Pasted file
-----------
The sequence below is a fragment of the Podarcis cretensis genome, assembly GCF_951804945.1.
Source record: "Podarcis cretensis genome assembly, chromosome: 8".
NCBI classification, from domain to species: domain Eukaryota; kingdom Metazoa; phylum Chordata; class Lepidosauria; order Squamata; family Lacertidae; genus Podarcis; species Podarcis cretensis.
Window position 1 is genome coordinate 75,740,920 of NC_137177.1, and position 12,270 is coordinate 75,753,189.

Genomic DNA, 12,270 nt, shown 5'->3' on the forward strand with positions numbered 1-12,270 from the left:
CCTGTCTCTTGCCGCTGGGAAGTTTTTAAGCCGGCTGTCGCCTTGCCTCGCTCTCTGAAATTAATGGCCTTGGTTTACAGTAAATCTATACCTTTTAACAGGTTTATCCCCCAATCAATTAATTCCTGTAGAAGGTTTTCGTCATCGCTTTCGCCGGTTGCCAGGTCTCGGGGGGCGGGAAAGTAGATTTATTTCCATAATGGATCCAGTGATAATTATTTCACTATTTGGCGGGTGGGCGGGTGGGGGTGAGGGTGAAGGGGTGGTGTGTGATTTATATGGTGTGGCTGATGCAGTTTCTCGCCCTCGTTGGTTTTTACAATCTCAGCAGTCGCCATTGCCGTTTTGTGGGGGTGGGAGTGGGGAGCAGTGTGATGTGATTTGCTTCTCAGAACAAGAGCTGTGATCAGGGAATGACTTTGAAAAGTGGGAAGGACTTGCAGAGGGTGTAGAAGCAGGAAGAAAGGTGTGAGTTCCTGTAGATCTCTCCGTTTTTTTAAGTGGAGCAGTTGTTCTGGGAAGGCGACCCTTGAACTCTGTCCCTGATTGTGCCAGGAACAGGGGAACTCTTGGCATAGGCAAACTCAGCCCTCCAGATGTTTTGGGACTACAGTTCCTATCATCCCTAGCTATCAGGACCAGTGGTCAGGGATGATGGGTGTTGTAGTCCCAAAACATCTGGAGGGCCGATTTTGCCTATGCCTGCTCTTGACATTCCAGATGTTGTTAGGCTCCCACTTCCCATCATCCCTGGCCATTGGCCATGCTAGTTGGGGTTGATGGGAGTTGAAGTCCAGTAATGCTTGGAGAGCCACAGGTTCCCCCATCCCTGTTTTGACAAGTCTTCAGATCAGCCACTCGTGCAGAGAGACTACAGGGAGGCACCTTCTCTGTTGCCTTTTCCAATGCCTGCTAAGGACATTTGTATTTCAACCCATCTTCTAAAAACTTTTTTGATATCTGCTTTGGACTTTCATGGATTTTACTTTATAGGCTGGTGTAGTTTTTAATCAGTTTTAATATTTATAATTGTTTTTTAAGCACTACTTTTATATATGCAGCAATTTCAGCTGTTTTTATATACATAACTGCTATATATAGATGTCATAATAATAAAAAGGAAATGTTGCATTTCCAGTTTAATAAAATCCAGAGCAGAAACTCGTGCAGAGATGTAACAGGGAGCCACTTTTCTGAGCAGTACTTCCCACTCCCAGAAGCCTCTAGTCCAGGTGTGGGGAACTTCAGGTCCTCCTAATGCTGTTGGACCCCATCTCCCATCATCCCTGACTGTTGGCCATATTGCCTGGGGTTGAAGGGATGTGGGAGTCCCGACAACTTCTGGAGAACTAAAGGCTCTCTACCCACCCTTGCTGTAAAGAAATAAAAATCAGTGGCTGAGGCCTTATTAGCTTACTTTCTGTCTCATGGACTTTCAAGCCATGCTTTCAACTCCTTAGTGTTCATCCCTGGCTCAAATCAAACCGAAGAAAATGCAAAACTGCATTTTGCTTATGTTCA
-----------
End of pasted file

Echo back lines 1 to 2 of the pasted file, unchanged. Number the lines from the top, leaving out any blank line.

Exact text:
The sequence below is a fragment of the Podarcis cretensis genome, assembly GCF_951804945.1.
Source record: "Podarcis cretensis genome assembly, chromosome: 8".